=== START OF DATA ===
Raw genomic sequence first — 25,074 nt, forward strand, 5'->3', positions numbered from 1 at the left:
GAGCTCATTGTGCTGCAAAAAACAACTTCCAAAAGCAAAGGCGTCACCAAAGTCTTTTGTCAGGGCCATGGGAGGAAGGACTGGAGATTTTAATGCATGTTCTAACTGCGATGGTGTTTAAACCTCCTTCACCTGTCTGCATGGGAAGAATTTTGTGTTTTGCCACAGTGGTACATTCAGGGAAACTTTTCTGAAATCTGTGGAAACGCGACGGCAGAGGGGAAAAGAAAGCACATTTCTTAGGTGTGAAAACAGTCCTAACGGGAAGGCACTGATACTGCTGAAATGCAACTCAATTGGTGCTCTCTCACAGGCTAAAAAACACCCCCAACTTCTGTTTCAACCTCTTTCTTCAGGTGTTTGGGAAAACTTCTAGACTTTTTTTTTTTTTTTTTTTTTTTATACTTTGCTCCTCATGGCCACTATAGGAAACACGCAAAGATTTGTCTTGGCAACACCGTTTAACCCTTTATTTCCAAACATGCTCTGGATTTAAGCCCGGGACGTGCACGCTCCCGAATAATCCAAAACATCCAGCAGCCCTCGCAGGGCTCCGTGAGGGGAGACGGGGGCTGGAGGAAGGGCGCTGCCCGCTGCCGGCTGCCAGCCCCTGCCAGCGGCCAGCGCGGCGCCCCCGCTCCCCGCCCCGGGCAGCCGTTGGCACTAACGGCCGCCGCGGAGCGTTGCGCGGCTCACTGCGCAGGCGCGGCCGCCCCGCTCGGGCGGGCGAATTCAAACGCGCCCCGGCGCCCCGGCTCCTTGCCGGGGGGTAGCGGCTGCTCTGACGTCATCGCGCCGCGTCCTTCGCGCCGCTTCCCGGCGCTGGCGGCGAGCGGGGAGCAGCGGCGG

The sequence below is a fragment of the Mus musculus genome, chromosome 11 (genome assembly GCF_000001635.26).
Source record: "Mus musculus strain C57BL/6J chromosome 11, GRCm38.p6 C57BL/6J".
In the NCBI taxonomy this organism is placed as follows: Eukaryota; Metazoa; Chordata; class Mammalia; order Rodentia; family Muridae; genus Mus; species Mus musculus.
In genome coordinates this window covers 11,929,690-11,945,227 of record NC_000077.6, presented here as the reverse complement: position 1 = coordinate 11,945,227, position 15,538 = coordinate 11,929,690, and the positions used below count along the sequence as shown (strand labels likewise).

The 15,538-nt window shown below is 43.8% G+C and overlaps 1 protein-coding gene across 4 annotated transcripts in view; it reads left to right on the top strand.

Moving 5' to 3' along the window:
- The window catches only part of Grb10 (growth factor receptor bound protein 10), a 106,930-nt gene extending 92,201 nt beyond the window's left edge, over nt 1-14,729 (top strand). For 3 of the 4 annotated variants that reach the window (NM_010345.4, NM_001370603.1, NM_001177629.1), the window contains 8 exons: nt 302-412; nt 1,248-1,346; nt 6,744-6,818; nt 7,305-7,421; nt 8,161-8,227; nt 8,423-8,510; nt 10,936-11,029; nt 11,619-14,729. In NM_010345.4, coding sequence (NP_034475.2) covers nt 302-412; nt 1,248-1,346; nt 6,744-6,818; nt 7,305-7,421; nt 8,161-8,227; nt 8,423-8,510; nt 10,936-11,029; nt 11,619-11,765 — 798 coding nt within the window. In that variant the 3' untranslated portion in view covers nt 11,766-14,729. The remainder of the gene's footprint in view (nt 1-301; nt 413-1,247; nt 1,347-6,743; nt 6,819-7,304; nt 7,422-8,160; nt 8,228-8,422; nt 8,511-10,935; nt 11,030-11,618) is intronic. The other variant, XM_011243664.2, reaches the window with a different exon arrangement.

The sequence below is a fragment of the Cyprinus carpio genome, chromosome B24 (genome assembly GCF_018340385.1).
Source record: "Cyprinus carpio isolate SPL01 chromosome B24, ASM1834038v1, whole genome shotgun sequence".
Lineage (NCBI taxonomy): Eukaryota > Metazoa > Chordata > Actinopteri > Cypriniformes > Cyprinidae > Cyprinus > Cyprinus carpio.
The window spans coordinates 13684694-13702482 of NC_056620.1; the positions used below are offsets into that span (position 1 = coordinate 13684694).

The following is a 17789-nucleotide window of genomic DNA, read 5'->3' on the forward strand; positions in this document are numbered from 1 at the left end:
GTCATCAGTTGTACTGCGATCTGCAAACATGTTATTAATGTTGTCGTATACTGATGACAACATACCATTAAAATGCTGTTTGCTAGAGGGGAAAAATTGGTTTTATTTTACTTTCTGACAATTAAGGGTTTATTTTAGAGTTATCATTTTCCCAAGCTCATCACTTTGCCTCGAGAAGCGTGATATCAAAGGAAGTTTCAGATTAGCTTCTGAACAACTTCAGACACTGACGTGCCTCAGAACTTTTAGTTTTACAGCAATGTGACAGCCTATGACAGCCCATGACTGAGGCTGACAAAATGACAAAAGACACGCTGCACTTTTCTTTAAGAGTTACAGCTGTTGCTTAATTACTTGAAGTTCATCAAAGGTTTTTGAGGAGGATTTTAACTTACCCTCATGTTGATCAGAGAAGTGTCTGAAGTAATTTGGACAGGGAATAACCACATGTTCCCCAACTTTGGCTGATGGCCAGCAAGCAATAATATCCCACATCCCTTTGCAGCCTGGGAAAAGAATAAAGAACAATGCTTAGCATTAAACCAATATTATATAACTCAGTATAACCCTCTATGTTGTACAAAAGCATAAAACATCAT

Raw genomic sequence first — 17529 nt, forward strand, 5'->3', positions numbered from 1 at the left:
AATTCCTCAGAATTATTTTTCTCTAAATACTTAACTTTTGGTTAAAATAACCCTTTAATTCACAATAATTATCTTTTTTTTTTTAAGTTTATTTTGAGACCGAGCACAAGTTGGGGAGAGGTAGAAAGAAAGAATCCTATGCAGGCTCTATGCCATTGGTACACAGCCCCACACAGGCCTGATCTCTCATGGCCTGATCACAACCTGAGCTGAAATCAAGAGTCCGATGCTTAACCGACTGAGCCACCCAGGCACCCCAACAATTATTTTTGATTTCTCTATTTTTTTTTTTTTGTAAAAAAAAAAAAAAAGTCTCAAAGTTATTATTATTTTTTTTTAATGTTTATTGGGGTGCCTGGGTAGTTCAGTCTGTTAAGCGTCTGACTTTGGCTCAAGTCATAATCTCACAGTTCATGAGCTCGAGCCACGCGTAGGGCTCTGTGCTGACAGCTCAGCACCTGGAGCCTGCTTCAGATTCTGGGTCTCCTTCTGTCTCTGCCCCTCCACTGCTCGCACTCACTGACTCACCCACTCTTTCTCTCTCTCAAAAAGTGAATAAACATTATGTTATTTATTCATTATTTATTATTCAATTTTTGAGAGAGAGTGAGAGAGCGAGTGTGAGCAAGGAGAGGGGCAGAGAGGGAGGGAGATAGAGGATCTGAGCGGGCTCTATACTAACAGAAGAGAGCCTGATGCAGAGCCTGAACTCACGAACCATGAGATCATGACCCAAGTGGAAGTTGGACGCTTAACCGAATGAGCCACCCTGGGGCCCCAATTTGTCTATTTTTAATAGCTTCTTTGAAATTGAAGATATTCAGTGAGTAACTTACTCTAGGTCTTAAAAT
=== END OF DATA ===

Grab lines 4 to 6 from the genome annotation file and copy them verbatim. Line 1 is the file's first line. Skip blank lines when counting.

Source record: "Mus musculus strain C57BL/6J chromosome 11, GRCm38.p6 C57BL/6J".
In the NCBI taxonomy this organism is placed as follows: Eukaryota; Metazoa; Chordata; class Mammalia; order Rodentia; family Muridae; genus Mus; species Mus musculus.
In genome coordinates this window covers 11,929,690-11,945,227 of record NC_000077.6, presented here as the reverse complement: position 1 = coordinate 11,945,227, position 15,538 = coordinate 11,929,690, and the positions used below count along the sequence as shown (strand labels likewise).